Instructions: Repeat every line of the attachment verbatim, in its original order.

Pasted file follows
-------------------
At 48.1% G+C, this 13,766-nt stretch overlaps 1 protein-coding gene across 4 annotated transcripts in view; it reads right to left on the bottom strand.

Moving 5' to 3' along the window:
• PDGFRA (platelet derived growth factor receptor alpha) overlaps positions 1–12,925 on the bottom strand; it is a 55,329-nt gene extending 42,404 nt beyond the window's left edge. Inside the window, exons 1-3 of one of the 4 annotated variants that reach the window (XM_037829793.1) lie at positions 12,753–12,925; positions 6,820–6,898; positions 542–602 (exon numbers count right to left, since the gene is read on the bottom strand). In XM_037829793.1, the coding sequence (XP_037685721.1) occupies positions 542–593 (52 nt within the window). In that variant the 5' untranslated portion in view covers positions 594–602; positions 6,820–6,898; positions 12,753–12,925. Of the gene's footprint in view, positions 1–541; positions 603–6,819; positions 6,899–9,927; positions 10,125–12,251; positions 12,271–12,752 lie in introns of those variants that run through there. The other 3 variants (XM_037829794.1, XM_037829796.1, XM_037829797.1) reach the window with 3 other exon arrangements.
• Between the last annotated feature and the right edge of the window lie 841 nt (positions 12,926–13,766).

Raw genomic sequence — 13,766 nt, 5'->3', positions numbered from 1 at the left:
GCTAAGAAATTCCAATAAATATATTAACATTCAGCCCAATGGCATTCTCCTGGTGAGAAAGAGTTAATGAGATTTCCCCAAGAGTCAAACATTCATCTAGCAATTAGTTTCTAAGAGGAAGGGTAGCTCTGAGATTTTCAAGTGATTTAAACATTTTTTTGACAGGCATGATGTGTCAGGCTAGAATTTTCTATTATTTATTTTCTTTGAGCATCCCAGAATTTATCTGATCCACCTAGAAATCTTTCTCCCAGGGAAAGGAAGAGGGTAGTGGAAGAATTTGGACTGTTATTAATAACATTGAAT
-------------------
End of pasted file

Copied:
At 48.1% G+C, this 13,766-nt stretch overlaps 1 protein-coding gene across 4 annotated transcripts in view; it reads right to left on the bottom strand.

Moving 5' to 3' along the window:
• PDGFRA (platelet derived growth factor receptor alpha) overlaps positions 1–12,925 on the bottom strand; it is a 55,329-nt gene extending 42,404 nt beyond the window's left edge. Inside the window, exons 1-3 of one of the 4 annotated variants that reach the window (XM_037829793.1) lie at positions 12,753–12,925; positions 6,820–6,898; positions 542–602 (exon numbers count right to left, since the gene is read on the bottom strand). In XM_037829793.1, the coding sequence (XP_037685721.1) occupies positions 542–593 (52 nt within the window). In that variant the 5' untranslated portion in view covers positions 594–602; positions 6,820–6,898; positions 12,753–12,925. Of the gene's footprint in view, positions 1–541; positions 603–6,819; positions 6,899–9,927; positions 10,125–12,251; positions 12,271–12,752 lie in introns of those variants that run through there. The other 3 variants (XM_037829794.1, XM_037829796.1, XM_037829797.1) reach the window with 3 other exon arrangements.
• Between the last annotated feature and the right edge of the window lie 841 nt (positions 12,926–13,766).

Raw genomic sequence — 13,766 nt, 5'->3', positions numbered from 1 at the left:
GCTAAGAAATTCCAATAAATATATTAACATTCAGCCCAATGGCATTCTCCTGGTGAGAAAGAGTTAATGAGATTTCCCCAAGAGTCAAACATTCATCTAGCAATTAGTTTCTAAGAGGAAGGGTAGCTCTGAGATTTTCAAGTGATTTAAACATTTTTTTGACAGGCATGATGTGTCAGGCTAGAATTTTCTATTATTTATTTTCTTTGAGCATCCCAGAATTTATCTGATCCACCTAGAAATCTTTCTCCCAGGGAAAGGAAGAGGGTAGTGGAAGAATTTGGACTGTTATTAATAACATTGAAT